Until 2010, the only way to obtain a divorce in New York was to prove that your spouse was at fault for the breakdown in the marriage. Common evidence of fault was adultery, physical abuse or spousal abandonment. As may be imagined, proving fault could be a time and money consuming process.
In 2010, New York began to allow so-called no-fault divorce. After the law changed, a person could obtain a divorce simply by alleging that the marital relationship was irretrievably broken.
This change eliminated many lengthy and expensive trials that were necessary to resolve the fault issue.
Statutory grounds for divorce
New York still maintains seven statutory grounds for a fault-based divorce. These grounds include cruel and inhuman treatment, adultery, abandonment for one year or more, or living apart for more than one year pursuant to a separation agreement.
Prior to 2010, these last two grounds – abandonment and living apart – were used as a type of no-fault divorce. With the availability of no-fault divorce, couples seldom rely on any of the statutory grounds in seeking a divorce.
In a contested divorce, even if it is based on the no-fault statute, the couple has been unable to resolve one or more of the major issues, such as child custody, child support, spousal support (alimony) and property division.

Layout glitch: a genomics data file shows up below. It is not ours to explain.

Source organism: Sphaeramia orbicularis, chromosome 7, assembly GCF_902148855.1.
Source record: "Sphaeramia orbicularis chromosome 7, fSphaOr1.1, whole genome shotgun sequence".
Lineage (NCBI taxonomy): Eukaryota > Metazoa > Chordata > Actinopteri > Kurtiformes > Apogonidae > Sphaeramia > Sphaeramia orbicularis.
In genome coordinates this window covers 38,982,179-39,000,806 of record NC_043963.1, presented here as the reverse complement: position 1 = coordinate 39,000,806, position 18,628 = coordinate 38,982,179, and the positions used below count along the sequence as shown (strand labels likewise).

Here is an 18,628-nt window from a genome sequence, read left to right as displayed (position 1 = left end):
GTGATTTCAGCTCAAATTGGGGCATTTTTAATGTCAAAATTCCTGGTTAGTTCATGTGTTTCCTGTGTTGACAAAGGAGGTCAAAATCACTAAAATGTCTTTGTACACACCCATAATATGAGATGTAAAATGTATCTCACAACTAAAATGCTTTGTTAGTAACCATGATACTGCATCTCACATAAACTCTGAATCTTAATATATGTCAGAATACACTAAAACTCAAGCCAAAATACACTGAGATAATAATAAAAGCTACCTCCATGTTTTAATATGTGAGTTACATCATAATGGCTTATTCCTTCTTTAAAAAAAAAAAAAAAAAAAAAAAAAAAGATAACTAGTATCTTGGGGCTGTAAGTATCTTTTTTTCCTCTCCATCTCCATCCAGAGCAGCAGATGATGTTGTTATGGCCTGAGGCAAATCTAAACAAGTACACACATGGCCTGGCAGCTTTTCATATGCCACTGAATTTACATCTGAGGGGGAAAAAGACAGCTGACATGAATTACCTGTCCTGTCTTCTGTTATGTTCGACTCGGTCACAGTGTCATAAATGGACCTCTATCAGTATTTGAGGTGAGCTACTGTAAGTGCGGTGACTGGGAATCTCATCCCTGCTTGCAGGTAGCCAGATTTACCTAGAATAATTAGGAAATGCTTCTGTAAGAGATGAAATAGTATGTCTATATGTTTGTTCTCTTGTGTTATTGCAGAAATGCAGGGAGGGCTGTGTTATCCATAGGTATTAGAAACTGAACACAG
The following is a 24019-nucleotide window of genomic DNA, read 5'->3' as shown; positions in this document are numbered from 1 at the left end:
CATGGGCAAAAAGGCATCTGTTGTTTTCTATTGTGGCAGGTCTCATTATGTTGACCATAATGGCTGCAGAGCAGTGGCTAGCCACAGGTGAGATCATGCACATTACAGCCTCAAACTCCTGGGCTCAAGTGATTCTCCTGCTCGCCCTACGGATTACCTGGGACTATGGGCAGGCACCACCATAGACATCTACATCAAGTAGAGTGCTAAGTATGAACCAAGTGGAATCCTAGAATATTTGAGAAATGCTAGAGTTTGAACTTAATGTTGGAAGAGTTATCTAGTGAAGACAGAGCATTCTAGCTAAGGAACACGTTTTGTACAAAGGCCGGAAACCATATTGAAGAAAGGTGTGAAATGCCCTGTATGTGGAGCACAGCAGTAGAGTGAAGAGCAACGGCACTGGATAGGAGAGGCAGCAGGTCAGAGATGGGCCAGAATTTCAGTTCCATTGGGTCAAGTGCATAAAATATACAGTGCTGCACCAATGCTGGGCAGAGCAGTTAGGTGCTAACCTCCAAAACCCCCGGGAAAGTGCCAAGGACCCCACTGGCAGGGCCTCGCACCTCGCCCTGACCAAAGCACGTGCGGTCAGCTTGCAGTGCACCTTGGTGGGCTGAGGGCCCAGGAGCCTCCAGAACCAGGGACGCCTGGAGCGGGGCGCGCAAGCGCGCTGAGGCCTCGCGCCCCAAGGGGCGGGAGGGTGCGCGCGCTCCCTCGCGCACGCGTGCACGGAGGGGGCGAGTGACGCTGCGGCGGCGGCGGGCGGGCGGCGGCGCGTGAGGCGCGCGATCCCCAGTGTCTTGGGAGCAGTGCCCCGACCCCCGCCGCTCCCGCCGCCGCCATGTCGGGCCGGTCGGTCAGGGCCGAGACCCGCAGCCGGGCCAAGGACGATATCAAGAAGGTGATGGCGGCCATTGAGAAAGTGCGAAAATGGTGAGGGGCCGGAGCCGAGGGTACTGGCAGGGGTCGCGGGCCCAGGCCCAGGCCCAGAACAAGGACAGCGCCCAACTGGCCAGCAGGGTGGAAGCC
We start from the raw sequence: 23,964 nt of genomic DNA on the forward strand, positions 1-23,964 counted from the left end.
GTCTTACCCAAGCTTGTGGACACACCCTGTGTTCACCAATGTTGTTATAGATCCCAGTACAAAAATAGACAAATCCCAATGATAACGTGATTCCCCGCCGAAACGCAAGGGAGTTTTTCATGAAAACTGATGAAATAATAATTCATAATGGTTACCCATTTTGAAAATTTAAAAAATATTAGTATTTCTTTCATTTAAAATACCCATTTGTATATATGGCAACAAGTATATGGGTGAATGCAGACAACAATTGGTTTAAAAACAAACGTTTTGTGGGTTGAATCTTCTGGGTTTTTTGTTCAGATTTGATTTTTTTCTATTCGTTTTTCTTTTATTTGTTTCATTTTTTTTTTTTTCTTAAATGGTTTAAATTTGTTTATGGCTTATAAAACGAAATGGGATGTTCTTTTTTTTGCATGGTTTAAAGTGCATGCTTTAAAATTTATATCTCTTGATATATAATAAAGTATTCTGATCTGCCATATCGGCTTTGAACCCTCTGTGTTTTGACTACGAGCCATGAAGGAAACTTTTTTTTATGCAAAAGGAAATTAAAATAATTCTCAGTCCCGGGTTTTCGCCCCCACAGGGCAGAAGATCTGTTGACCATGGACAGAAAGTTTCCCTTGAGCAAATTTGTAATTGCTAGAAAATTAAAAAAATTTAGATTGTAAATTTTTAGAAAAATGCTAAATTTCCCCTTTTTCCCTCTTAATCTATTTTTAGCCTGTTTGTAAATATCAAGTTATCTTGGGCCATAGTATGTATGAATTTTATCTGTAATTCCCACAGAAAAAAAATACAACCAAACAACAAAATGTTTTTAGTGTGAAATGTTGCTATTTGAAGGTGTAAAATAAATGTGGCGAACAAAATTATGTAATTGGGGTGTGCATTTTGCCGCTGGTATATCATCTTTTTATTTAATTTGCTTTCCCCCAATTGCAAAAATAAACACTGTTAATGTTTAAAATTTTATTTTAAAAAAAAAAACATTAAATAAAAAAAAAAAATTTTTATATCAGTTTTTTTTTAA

Any of these issues that remain unresolved before the trial date must be decided by the judge after each party has had an opportunity to submit evidence and arguments. This process usually requires attorneys for each party, which greatly increases the cost of the process.
Parties who desire to avoid the anger, stress and expense of a contested divorce usually attempt to negotiate between themselves to resolve the major issues in the divorce. These couples frequently rely on mediation to find solutions to their differences.
Individuals who choose mediation as the path to their divorce settlement will often retain attorneys to advise them (many state courts now make mediation mandatory before the case will be set for trial).
A person cannot use the courts in New York to obtain a divorce unless the marriage occurred in New York, and one spouse has lived in New York for at least one year. Other residency requirements include having lived in New York as a married couple, or both spouses are New York residents and the cause of the divorce arose in New York.
What may at first appear to be a simple, no-fault based divorce can easily become complex if unexpected issues arise regarding property division, child support, spousal support or custody.